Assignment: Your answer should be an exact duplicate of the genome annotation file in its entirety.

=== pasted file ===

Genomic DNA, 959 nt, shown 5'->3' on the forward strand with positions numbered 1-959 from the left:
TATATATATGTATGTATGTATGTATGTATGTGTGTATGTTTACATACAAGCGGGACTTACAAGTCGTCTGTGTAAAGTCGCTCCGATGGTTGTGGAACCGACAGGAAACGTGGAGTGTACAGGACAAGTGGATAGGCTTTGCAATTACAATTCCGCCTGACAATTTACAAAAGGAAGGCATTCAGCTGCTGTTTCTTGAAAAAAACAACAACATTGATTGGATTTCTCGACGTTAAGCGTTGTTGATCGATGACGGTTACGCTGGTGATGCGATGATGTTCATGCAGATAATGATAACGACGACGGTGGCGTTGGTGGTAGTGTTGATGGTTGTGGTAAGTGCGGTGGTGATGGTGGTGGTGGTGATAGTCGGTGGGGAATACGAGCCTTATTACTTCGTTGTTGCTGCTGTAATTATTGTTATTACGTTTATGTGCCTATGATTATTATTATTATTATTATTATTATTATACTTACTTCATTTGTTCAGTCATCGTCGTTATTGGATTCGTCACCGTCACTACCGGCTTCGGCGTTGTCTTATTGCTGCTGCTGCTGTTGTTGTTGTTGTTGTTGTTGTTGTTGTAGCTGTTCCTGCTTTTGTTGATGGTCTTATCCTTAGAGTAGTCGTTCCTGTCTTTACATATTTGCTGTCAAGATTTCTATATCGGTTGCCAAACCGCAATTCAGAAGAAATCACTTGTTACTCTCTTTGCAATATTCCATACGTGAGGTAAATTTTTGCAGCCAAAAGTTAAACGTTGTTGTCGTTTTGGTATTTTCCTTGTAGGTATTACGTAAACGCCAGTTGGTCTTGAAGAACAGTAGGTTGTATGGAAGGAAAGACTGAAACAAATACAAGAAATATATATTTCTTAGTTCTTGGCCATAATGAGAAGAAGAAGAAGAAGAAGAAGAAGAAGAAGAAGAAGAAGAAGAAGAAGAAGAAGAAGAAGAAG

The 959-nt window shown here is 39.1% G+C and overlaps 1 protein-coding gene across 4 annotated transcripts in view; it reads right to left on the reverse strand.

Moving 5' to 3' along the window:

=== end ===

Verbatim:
Genomic DNA, 959 nt, shown 5'->3' on the forward strand with positions numbered 1-959 from the left:
TATATATATGTATGTATGTATGTATGTATGTGTGTATGTTTACATACAAGCGGGACTTACAAGTCGTCTGTGTAAAGTCGCTCCGATGGTTGTGGAACCGACAGGAAACGTGGAGTGTACAGGACAAGTGGATAGGCTTTGCAATTACAATTCCGCCTGACAATTTACAAAAGGAAGGCATTCAGCTGCTGTTTCTTGAAAAAAACAACAACATTGATTGGATTTCTCGACGTTAAGCGTTGTTGATCGATGACGGTTACGCTGGTGATGCGATGATGTTCATGCAGATAATGATAACGACGACGGTGGCGTTGGTGGTAGTGTTGATGGTTGTGGTAAGTGCGGTGGTGATGGTGGTGGTGGTGATAGTCGGTGGGGAATACGAGCCTTATTACTTCGTTGTTGCTGCTGTAATTATTGTTATTACGTTTATGTGCCTATGATTATTATTATTATTATTATTATTATTATACTTACTTCATTTGTTCAGTCATCGTCGTTATTGGATTCGTCACCGTCACTACCGGCTTCGGCGTTGTCTTATTGCTGCTGCTGCTGTTGTTGTTGTTGTTGTTGTTGTTGTTGTAGCTGTTCCTGCTTTTGTTGATGGTCTTATCCTTAGAGTAGTCGTTCCTGTCTTTACATATTTGCTGTCAAGATTTCTATATCGGTTGCCAAACCGCAATTCAGAAGAAATCACTTGTTACTCTCTTTGCAATATTCCATACGTGAGGTAAATTTTTGCAGCCAAAAGTTAAACGTTGTTGTCGTTTTGGTATTTTCCTTGTAGGTATTACGTAAACGCCAGTTGGTCTTGAAGAACAGTAGGTTGTATGGAAGGAAAGACTGAAACAAATACAAGAAATATATATTTCTTAGTTCTTGGCCATAATGAGAAGAAGAAGAAGAAGAAGAAGAAGAAGAAGAAGAAGAAGAAGAAGAAGAAGAAGAAGAAGAAG

The 959-nt window shown here is 39.1% G+C and overlaps 1 protein-coding gene across 4 annotated transcripts in view; it reads right to left on the reverse strand.

Moving 5' to 3' along the window: